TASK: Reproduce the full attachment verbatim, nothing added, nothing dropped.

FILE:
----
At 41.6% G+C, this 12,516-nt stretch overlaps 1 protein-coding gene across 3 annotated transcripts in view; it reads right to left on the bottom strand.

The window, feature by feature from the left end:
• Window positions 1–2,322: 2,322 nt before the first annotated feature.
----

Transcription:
At 41.6% G+C, this 12,516-nt stretch overlaps 1 protein-coding gene across 3 annotated transcripts in view; it reads right to left on the bottom strand.

The window, feature by feature from the left end:
• Window positions 1–2,322: 2,322 nt before the first annotated feature.